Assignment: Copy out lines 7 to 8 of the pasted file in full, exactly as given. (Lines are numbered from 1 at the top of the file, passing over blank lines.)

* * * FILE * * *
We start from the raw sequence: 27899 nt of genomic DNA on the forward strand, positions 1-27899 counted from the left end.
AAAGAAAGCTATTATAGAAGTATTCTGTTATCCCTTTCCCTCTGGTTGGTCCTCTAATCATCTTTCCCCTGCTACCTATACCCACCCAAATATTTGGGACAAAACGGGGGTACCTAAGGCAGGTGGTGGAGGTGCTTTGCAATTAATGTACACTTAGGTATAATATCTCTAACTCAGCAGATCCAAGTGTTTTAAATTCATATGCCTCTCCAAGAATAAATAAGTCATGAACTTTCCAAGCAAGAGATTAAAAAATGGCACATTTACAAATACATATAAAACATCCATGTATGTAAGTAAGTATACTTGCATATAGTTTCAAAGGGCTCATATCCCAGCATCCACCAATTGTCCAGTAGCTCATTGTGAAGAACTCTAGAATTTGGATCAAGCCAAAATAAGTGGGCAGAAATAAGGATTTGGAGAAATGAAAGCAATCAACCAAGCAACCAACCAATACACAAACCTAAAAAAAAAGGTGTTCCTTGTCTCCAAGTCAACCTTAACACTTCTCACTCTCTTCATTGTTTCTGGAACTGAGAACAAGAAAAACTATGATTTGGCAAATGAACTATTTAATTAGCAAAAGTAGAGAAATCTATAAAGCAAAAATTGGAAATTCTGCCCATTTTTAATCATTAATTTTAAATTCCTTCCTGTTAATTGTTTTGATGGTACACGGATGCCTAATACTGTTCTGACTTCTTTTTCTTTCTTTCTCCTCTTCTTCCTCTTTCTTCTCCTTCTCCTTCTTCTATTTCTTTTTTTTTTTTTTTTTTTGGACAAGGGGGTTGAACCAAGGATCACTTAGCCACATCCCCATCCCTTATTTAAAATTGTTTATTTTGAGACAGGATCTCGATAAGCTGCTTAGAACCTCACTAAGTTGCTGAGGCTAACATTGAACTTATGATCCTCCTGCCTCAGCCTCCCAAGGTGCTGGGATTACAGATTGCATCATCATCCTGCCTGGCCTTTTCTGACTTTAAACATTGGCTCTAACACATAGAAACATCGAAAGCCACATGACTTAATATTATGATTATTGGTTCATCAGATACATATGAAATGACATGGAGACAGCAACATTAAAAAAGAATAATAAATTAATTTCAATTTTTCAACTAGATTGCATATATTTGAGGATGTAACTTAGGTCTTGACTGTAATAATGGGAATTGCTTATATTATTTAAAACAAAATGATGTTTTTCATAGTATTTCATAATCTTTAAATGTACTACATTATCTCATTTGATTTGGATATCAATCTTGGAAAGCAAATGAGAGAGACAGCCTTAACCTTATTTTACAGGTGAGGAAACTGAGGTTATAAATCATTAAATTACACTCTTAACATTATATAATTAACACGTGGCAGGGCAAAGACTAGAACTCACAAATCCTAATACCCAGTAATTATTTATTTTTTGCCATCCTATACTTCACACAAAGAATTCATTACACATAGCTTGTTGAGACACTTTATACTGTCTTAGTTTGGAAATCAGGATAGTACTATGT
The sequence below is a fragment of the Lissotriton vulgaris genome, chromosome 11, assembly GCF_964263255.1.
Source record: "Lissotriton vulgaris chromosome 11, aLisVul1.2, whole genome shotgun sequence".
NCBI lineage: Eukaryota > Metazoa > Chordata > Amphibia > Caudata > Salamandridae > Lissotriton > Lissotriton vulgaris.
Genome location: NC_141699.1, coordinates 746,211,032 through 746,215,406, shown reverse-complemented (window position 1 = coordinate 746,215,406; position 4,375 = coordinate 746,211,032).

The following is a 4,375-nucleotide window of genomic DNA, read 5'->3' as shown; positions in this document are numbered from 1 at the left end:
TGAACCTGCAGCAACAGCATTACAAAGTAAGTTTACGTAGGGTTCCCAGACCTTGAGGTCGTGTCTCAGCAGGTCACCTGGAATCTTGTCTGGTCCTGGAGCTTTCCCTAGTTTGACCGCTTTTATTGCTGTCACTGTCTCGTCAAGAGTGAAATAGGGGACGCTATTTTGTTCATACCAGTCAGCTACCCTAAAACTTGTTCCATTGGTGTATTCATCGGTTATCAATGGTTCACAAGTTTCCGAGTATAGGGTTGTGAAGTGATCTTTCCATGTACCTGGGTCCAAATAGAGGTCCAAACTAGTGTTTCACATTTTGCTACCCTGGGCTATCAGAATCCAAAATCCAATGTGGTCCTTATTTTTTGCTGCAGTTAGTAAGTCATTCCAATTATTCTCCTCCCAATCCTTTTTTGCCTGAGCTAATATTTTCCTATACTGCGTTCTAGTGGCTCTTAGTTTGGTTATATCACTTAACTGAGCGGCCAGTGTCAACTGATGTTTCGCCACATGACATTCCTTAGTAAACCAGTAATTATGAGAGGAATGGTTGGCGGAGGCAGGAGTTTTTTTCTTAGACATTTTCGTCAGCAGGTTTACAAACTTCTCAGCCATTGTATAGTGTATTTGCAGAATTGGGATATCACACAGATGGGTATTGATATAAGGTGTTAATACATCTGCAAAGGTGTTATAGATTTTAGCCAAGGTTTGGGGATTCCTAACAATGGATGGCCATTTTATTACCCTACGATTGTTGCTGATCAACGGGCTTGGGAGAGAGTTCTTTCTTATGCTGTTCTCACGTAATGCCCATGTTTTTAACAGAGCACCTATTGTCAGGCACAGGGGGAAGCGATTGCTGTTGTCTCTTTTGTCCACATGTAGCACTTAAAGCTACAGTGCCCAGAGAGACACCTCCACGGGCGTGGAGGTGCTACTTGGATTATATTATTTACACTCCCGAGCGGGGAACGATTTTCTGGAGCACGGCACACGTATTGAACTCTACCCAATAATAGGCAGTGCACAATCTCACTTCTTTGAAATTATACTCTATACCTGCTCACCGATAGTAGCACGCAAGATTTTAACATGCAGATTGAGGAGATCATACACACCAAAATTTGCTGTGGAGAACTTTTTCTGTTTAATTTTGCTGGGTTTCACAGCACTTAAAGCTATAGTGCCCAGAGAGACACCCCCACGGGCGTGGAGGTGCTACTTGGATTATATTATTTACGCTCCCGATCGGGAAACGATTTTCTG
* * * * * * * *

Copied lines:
The following is a 4,375-nucleotide window of genomic DNA, read 5'->3' as shown; positions in this document are numbered from 1 at the left end:
TGAACCTGCAGCAACAGCATTACAAAGTAAGTTTACGTAGGGTTCCCAGACCTTGAGGTCGTGTCTCAGCAGGTCACCTGGAATCTTGTCTGGTCCTGGAGCTTTCCCTAGTTTGACCGCTTTTATTGCTGTCACTGTCTCGTCAAGAGTGAAATAGGGGACGCTATTTTGTTCATACCAGTCAGCTACCCTAAAACTTGTTCCATTGGTGTATTCATCGGTTATCAATGGTTCACAAGTTTCCGAGTATAGGGTTGTGAAGTGATCTTTCCATGTACCTGGGTCCAAATAGAGGTCCAAACTAGTGTTTCACATTTTGCTACCCTGGGCTATCAGAATCCAAAATCCAATGTGGTCCTTATTTTTTGCTGCAGTTAGTAAGTCATTCCAATTATTCTCCTCCCAATCCTTTTTTGCCTGAGCTAATATTTTCCTATACTGCGTTCTAGTGGCTCTTAGTTTGGTTATATCACTTAACTGAGCGGCCAGTGTCAACTGATGTTTCGCCACATGACATTCCTTAGTAAACCAGTAATTATGAGAGGAATGGTTGGCGGAGGCAGGAGTTTTTTTCTTAGACATTTTCGTCAGCAGGTTTACAAACTTCTCAGCCATTGTATAGTGTATTTGCAGAATTGGGATATCACACAGATGGGTATTGATATAAGGTGTTAATACATCTGCAAAGGTGTTATAGATTTTAGCCAAGGTTTGGGGATTCCTAACAATGGATGGCCATTTTATTACCCTACGATTGTTGCTGATCAACGGGCTTGGGAGAGAGTTCTTTCTTATGCTGTTCTCACGTAATGCCCATGTTTTTAACAGAGCACCTATTGTCAGGCACAGGGGGAAGCGATTGCTGTTGTCTCTTTTGTCCACATGTAGCACTTAAAGCTACAGTGCCCAGAGAGACACCTCCACGGGCGTGGAGGTGCTACTTGGATTATATTATTTACACTCCCGAGCGGGGAACGATTTTCTGGAGCACGGCACACGTATTGAACTCTACCCAATAATAGGCAGTGCACAATCTCACTTCTTTGAAATTATACTCTATACCTGCTCACCGATAGTAGCACGCAAGATTTTAACATGCAGATTGAGGAGATCATACACACCAAAATTTGCTGTGGAGAACTTTTTCTGTTTAATTTTGCTGGGTTTCACAGCACTTAAAGCTATAGTGCCCAGAGAGACACCCCCACGGGCGTGGAGGTGCTACTTGGATTATATTATTTACGCTCCCGATCGGGAAACGATTTTCTG